It can be shown that this is equivalent to studying whether the estimated contrast effect is large with respect to the uncertainty about its exact value. Concretely, we compute the effect size estimate and the uncertainty about its value and divide the two. The resulting number has no physical dimension, it is a statistic — a Student or tstatistic, which we will denote t. Next, based on t, we want to decide whether the true effect was indeed greater than zero or not.
If the true effect were zero, t would not necessarily be 0: by chance, the noise in the data may be partly explained by the contrast of interest. However, if we assume that the noise is Gaussian, and that the model is correctly specified, then we know that t should follow a Student distribution with dof degrees of freedom, where q is the number of free parameters in the model: in practice, the number of observations (i.e. the number of time points), n_scans minus the number of effects modelled (i.e. the number of columns n_columns) of the design matrix:
 math
dof = n_scans  n_columns
With this we can do statistical inference: Given a predefined error rate , we compare the observed t to the quantile of the Student distribution with dof degrees of freedom. If t is greater than this number, we can reject the null hypothesis with a pvalue , meaning: if there were no effect, the probability of oberving an effect as large as t would be less than alpha.
Note
A frequent misconception consists in interpreting as the probability that there is indeed an effect: this is not true ! Here we rely on a frequentist approach, that does not support Bayesian interpretation. See e.g. https://en.wikipedia.org/wiki/Frequentist_inference
Note
It is cumbersome to work with Student distributions, since those always require to specify the number dof of degrees of freedom. To avoid this, we can transform t to another variable z such that comparing t to the Student distribution with dof degrees of freedom is equivalent to comparing z to a standard normal distribution. We call this a ztransform of t. We call the quantile of the normal distribution the threshold, since we use this value to declare voxels active or not.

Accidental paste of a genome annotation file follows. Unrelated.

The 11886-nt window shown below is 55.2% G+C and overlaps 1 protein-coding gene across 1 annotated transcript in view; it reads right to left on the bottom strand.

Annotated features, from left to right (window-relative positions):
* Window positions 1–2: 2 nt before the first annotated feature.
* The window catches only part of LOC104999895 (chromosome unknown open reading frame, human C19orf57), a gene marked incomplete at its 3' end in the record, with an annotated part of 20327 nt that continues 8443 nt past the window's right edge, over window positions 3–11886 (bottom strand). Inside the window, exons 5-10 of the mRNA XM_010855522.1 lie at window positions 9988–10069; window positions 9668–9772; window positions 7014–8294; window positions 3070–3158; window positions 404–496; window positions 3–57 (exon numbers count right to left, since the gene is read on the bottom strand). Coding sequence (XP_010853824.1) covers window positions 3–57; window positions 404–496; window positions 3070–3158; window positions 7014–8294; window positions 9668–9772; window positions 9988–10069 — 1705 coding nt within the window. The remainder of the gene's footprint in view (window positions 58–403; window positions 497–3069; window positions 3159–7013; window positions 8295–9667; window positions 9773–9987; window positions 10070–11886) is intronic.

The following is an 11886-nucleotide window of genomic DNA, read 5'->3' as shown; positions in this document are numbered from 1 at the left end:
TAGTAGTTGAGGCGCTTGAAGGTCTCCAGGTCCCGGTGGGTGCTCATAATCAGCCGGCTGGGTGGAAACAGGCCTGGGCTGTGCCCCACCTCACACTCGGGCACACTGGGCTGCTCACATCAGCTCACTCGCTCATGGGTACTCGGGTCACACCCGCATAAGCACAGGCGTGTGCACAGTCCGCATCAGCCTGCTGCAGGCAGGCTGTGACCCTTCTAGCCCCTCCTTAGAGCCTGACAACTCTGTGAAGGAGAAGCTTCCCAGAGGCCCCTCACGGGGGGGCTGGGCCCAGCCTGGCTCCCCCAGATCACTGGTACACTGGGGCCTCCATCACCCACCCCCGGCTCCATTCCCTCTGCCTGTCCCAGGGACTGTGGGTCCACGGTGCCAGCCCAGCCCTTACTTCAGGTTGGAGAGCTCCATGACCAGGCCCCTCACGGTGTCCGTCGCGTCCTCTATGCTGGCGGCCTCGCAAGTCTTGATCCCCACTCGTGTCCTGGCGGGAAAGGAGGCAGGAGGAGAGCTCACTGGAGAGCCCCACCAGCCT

1.2.4. Multiple Comparisons¶
 A wellknown issue that arrives then is that of multiple comparisons:
when a statistical tests is repeated a large number times, say one for each voxel, i.e. n_voxels times, then one can expect that, in the absence of any effect, the number of detections —false detections since there is no effect— will be roughly . Then, take and , the number of false detections will be about 100. The danger is that one may no longer trust the detections, i.e. values of z larger than the quantile of the standard normal distribution.
The first idea that one might think of is to take a much smaller : for instance, if we take, then the expected number of false discoveries is only about 0.05, meaning that there is a 5% chance to declare active a truly inactive voxel. This correction on the signifiance is known as Bonferroni procedure. It is fairly accurate when the different tests are independent or close to independent, and becomes conservative otherwise. The problem with his approach is that truly activated voxel may not surpass the corresponding threshold, which is typically very high, because n_voxels is large.
A second possibility is to choose a threshold so that the proportion of true discoveries among the discoveries reaches a certain proportion 0<q<1, typically q=0.05. This means that after statistical inference, one can trust the proportionate 1q of the discoveries made. The number q, is the expected proportion of false discoveries and is known as the false discovery rate. Controling the false dicovery rate is a reasonable compromise in practice. The thresholding yielding this level of control is typically obtained using the socalled BenjaminiHochberg procedure.